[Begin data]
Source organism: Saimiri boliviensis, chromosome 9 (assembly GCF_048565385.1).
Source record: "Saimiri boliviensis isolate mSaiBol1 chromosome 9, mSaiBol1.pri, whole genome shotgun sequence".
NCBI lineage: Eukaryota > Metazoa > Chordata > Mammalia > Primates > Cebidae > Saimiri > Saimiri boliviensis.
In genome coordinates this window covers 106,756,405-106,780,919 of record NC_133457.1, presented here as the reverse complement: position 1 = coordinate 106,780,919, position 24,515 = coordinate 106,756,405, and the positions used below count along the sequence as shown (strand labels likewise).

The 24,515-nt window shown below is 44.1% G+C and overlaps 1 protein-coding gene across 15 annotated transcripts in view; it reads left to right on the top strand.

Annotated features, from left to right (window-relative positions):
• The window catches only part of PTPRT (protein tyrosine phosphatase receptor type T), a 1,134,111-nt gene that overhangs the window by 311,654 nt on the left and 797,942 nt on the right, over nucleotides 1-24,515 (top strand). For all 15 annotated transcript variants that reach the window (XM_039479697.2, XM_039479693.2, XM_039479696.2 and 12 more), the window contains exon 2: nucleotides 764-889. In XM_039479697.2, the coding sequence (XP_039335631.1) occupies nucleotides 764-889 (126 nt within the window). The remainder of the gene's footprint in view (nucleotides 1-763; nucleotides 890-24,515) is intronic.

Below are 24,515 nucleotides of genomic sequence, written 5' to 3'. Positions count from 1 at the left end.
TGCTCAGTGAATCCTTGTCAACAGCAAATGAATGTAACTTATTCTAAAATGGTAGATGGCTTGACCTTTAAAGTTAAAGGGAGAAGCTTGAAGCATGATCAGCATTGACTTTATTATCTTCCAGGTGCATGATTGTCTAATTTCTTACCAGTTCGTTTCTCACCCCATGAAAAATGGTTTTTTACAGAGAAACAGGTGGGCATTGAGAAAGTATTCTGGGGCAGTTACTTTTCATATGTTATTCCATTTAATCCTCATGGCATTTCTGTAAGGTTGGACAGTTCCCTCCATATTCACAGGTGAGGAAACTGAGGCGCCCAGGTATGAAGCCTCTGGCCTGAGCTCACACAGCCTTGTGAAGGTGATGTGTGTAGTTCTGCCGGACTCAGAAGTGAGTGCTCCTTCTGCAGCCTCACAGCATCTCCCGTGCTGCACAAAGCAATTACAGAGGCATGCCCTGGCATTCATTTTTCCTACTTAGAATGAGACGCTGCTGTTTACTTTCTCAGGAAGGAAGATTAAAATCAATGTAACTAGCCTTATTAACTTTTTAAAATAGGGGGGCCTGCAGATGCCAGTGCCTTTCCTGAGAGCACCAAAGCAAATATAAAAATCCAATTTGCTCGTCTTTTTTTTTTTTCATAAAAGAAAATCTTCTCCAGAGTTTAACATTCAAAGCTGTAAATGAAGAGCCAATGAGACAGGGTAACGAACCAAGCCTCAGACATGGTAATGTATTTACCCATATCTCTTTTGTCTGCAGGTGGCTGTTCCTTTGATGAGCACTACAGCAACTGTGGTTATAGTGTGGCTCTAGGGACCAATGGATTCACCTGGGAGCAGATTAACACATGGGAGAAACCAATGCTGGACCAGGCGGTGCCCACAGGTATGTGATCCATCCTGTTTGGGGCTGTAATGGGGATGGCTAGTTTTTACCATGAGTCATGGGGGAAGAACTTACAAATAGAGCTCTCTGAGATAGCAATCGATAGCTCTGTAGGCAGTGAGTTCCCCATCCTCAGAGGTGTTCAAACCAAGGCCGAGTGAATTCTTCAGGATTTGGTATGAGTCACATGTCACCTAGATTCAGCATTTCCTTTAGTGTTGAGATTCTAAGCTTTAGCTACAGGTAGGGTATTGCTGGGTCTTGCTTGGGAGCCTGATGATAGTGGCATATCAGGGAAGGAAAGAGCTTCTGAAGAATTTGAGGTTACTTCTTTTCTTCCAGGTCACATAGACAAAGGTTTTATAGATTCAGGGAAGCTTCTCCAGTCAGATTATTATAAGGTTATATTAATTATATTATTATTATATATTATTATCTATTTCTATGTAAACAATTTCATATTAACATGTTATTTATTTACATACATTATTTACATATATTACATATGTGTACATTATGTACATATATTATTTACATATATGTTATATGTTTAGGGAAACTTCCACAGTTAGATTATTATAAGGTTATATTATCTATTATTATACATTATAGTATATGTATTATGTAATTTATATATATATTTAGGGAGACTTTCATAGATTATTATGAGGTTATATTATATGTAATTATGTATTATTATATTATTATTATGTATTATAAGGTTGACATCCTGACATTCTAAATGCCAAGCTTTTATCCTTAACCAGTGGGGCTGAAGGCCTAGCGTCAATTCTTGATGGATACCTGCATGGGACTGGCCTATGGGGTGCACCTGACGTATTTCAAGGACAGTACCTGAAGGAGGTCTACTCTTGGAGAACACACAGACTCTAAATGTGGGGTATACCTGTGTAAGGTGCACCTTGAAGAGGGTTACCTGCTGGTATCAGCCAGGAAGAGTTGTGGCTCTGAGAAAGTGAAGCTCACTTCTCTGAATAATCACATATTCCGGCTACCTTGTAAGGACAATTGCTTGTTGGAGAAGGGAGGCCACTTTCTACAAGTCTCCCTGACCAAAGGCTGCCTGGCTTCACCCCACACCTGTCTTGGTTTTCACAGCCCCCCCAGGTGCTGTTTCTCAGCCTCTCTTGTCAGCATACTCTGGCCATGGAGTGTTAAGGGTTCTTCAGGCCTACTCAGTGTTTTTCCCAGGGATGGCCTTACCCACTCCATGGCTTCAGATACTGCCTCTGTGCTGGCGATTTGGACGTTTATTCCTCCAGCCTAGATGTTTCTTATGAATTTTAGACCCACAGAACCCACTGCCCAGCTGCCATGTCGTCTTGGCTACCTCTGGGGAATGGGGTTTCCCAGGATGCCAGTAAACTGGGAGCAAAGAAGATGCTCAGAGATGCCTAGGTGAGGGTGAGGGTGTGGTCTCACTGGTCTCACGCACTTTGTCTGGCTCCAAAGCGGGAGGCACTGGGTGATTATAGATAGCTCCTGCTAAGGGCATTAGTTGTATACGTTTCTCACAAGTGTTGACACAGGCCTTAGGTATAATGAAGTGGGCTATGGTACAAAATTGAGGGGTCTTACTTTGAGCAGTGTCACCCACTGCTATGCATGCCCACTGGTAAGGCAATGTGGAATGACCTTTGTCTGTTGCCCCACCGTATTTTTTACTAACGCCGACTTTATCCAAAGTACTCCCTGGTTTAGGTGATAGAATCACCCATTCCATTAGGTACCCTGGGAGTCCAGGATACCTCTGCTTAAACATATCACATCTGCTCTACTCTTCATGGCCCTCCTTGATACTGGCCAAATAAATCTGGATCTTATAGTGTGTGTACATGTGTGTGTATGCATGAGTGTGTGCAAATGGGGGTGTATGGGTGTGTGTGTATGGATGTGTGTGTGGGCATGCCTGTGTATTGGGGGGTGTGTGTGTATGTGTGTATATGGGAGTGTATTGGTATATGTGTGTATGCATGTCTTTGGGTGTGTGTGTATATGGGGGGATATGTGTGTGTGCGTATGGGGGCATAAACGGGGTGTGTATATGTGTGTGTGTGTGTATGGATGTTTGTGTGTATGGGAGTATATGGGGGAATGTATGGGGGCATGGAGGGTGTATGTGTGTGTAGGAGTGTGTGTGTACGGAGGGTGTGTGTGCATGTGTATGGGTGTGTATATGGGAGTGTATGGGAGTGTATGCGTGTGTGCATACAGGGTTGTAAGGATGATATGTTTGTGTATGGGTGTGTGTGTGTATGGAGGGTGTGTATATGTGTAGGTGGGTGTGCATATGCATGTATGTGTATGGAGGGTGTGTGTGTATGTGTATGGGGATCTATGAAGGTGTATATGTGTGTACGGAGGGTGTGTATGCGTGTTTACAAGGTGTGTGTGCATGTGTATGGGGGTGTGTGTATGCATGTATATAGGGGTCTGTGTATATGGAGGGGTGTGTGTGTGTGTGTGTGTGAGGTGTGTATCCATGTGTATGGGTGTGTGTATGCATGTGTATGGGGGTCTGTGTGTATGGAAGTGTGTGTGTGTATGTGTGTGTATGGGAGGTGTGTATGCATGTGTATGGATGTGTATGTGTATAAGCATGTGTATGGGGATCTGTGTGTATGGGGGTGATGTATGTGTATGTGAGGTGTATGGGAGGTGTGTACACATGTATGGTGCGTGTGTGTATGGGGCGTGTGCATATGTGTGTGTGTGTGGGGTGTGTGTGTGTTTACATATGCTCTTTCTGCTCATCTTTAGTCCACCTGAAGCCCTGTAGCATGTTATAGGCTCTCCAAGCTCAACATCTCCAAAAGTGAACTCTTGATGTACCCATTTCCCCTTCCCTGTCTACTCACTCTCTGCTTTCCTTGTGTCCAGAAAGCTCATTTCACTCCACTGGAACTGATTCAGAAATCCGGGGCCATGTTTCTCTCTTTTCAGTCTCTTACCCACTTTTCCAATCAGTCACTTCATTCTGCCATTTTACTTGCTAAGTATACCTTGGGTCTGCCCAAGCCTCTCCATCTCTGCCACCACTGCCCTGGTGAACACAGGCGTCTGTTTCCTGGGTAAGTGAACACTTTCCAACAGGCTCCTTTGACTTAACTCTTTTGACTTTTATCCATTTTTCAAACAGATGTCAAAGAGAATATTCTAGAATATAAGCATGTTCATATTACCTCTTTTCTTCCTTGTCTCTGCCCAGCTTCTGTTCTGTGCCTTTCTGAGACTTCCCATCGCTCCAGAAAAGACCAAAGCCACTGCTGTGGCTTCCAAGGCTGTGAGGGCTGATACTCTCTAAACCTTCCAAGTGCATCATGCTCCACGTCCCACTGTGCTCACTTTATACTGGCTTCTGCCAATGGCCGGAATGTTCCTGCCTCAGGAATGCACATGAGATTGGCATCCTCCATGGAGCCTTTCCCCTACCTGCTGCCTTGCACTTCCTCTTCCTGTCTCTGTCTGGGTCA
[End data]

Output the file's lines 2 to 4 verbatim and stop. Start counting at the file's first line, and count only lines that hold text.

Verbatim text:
Source record: "Saimiri boliviensis isolate mSaiBol1 chromosome 9, mSaiBol1.pri, whole genome shotgun sequence".
NCBI lineage: Eukaryota > Metazoa > Chordata > Mammalia > Primates > Cebidae > Saimiri > Saimiri boliviensis.
In genome coordinates this window covers 106,756,405-106,780,919 of record NC_133457.1, presented here as the reverse complement: position 1 = coordinate 106,780,919, position 24,515 = coordinate 106,756,405, and the positions used below count along the sequence as shown (strand labels likewise).